In the context of discussing the birth date of parents or older rels, my wife and I often speculate on the changes that happened in their lifetime.
For example, my wife’s dad (who passed away quite a few years ago) was born in the late 1800s and from time to time we have commented on the enormous changes and events that occurred in his lifetime, such as two world wars, the motor car, radio, television, penicillin, telephone and computer. It is a long list, but was he really aware of these enormous changes and the impact they would have.
The short answer is probably not. He was busy and got on with it on a day to day basis.
So are we aware of the enormous changes that are occurring in our world today, or are we just getting on with it?
I was sharply reminded of the dramatic changes that are and will occur by a YouTube video I saw the other day http://www.youtube.com/watch?v=cL9Wu2kWwSYW
So keep alert to what is happening around you. Remember, your grandkids may ask you one day, what it was like in the olden days?
The management of issues that could have an impact on the business has always been a big subject to all in management and particularly to those in public relations.
It was important in the era of print, radio and television, but today it is even bigger with the impact of online media, particularly social media, blogs and twitter with the capacity to communicate and influence people by the millions in an instant.
We have all seen the FaceBook examples of ‘United Airlines smashed my guitar’ and Dell and Dominos online, but if you are in a responsible position in any organisation, what should you have done before those disasters emerged.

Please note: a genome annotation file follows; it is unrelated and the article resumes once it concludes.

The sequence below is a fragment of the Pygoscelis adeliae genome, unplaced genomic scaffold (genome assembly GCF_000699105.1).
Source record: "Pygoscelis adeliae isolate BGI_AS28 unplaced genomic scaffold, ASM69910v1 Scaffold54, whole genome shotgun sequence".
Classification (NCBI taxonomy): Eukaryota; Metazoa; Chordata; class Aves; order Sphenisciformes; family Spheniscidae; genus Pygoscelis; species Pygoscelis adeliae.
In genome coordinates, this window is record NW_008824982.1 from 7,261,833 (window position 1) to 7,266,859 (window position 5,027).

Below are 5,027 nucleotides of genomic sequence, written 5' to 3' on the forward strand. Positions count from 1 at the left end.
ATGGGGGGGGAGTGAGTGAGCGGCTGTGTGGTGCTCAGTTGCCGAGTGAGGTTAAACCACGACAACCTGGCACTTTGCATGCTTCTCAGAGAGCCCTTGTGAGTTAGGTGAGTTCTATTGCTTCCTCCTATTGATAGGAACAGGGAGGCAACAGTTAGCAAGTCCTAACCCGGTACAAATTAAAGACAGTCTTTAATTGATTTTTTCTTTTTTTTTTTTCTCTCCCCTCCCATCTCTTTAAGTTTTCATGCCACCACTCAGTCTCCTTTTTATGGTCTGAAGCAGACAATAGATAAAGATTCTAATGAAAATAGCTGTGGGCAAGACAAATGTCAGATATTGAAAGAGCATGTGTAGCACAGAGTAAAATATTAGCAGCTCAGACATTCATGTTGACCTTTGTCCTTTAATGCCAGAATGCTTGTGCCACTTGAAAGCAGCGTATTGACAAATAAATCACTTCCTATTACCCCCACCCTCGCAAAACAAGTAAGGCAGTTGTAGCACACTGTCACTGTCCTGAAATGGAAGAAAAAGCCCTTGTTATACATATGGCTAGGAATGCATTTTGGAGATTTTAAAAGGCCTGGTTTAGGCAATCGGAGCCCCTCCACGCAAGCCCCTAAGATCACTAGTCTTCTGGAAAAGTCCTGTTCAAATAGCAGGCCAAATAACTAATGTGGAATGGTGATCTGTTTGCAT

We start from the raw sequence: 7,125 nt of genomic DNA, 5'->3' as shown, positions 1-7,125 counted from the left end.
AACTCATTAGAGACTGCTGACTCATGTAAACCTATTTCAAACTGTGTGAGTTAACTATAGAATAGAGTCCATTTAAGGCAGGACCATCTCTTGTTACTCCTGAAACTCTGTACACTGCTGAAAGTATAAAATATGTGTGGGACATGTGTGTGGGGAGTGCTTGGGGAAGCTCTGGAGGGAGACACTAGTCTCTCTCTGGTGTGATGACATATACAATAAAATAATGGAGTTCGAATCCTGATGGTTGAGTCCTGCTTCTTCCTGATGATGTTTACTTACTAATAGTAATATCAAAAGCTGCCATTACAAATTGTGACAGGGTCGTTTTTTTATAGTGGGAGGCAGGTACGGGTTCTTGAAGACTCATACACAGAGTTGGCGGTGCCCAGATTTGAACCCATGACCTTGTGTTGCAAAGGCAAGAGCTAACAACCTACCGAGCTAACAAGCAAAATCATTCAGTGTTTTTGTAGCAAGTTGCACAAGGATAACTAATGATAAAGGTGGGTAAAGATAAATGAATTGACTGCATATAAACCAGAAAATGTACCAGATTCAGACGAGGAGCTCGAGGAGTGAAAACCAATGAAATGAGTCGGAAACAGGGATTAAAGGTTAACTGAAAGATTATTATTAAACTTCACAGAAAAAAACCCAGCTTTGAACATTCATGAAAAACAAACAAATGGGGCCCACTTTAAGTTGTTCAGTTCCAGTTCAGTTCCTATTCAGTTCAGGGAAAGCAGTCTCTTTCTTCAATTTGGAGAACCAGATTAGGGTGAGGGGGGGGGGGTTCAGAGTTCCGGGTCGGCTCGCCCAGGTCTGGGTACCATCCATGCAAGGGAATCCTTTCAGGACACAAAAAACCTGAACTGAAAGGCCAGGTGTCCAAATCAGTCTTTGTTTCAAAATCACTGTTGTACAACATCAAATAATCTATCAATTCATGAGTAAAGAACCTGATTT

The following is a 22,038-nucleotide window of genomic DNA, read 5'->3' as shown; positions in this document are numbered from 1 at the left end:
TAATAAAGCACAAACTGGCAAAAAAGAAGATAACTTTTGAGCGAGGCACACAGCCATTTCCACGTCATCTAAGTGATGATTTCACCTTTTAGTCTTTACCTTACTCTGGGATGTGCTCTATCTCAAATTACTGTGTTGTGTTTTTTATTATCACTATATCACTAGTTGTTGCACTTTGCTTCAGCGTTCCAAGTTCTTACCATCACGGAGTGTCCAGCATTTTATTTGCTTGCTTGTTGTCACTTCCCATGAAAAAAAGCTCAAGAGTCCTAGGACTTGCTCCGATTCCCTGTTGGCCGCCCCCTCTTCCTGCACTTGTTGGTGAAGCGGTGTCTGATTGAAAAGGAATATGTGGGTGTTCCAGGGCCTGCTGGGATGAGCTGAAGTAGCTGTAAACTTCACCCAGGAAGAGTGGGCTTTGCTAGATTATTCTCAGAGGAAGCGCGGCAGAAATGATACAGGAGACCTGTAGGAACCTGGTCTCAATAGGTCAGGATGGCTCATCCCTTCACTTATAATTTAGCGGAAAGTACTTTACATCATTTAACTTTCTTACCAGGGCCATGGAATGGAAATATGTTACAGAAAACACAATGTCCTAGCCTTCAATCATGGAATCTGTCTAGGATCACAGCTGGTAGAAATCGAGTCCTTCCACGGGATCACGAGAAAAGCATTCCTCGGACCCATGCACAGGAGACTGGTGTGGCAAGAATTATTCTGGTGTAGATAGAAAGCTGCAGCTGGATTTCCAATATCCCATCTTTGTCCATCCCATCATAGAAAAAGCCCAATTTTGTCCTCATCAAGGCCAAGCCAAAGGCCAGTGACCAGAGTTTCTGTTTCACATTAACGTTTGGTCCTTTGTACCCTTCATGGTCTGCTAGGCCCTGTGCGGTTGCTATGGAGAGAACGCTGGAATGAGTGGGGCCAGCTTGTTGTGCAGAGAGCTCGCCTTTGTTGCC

Try the two ‘Ps’ – planning and preparation. What can you do in advance to be prepared if disaster strikes?
Much of it is obvious and really based on common sense and knowledge of the media and how it works. There are also plenty of text books which set it out chapter and verse, such as the need for trained media spokespersons who can get the message across in an interview. But you should start at the organisational level and assess who should get together in the case of a crisis and ensure that they are all briefed so the ducks are all pointed in the same direction.
Strategy should be vital component of the planning process.
It is interesting to reflect on the issue of issues management and crisis planning in the current context of the Australian Rugby League and the ongoing media crisis of the Melbourne Storm and the salary cap situation.
It is a crisis that will keep going for months, distract from the game and have disastrous future consequences, but how should it have been handled?
If you don’t agree with the strategy that has been followed so far, what alternative should have been adopted?
I know it will be like shutting the stable door after the entire mob of thoroughbreds have joined the wild bush horses, but I would certainly be interested in some creative alternatives other than calling in ‘Clancy of the Overflow’?.
– Dennis Rutzou
Is this response greeting your media release?
Anyone with anything to do with the media is now several metres deep in indiscriminate emailed media releases.
I blame incompetent PR people, the DIY PR books and articles and those people who whip out media releases to all in the forlorn hope that some journo will find the story interesting.
Quite often the subject is irrelevant to the medium concerned and the story so badly written that it is hard to work out what they are trying to say.